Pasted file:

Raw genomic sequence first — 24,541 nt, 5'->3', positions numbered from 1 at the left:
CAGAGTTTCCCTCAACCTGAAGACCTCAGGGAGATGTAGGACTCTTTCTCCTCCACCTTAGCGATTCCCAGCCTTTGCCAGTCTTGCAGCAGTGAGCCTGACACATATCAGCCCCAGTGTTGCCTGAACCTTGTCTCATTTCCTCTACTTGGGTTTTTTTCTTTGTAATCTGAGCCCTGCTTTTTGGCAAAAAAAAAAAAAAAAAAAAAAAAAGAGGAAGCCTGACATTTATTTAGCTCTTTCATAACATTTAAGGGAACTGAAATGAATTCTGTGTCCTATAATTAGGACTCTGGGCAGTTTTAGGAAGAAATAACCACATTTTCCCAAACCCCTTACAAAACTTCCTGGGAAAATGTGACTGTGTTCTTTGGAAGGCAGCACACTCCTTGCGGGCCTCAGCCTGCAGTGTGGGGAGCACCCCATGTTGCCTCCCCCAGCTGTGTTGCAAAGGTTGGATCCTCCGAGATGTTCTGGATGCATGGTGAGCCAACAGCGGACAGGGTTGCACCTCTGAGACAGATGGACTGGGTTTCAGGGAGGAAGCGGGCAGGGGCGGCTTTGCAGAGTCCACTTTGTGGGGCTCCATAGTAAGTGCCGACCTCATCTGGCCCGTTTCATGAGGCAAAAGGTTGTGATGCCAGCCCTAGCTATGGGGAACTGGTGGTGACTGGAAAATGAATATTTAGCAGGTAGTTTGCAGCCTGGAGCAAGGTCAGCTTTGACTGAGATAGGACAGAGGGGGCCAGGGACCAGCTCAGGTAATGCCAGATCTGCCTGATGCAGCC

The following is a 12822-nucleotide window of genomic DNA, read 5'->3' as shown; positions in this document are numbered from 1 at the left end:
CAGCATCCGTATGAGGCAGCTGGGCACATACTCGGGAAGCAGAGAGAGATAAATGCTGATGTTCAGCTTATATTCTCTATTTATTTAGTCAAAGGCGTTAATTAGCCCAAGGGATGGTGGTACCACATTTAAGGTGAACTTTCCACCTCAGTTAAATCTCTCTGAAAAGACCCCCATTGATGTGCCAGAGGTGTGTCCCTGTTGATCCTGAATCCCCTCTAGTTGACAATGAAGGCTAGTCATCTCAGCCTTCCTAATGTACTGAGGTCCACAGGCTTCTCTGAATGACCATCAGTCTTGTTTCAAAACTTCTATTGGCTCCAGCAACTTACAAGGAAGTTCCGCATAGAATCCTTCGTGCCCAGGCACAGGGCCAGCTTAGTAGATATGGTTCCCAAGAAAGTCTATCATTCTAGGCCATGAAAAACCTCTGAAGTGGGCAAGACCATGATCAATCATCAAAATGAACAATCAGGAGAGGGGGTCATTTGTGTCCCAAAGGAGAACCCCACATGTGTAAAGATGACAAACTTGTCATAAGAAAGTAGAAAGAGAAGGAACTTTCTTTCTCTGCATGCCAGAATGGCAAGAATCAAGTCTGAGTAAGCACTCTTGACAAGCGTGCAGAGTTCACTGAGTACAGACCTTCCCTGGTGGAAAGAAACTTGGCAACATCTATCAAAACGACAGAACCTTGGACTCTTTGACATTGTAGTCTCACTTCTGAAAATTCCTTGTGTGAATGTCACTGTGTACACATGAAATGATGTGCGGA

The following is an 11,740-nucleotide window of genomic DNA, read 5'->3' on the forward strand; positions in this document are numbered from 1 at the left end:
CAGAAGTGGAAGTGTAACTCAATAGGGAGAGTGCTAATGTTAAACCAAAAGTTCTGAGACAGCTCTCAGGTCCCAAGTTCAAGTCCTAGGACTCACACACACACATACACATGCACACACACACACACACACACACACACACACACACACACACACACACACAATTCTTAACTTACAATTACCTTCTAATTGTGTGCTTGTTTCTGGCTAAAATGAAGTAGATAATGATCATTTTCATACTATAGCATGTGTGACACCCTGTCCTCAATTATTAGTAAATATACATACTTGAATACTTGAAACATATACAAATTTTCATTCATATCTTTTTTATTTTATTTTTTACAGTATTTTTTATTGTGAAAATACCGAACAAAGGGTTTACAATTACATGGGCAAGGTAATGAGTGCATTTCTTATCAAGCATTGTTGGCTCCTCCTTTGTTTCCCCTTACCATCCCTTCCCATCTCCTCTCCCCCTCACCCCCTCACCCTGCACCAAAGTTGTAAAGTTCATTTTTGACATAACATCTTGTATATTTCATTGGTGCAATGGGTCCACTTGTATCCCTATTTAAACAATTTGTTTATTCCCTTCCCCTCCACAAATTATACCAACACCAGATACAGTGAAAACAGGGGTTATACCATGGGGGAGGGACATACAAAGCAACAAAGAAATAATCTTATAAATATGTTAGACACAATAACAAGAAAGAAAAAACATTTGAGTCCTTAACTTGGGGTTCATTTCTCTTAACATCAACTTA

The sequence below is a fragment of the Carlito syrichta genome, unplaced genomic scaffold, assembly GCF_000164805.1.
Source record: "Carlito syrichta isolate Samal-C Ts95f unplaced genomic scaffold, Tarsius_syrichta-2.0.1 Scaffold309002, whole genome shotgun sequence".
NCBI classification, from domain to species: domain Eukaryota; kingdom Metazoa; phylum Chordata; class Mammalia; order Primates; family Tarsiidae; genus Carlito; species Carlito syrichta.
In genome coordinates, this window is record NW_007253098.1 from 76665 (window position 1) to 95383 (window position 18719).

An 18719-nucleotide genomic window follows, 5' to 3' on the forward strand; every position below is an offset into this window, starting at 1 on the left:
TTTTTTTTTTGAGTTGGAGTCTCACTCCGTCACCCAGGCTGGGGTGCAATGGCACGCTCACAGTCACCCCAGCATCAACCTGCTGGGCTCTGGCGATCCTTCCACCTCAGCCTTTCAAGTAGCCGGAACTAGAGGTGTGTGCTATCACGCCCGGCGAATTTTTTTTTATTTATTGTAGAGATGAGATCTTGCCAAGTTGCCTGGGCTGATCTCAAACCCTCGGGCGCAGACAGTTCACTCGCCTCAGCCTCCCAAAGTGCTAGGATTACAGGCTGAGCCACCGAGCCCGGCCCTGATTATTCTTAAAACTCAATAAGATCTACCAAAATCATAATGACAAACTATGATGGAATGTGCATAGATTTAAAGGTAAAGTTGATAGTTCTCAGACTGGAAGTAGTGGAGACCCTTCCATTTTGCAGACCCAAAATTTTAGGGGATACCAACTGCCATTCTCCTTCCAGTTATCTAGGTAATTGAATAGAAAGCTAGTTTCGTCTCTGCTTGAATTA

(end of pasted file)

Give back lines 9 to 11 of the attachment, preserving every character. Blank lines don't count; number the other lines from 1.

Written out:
NCBI classification, from domain to species: domain Eukaryota; kingdom Metazoa; phylum Chordata; class Mammalia; order Primates; family Tarsiidae; genus Carlito; species Carlito syrichta.
In genome coordinates, this window is record NW_007253098.1 from 76665 (window position 1) to 95383 (window position 18719).

An 18719-nucleotide genomic window follows, 5' to 3' on the forward strand; every position below is an offset into this window, starting at 1 on the left: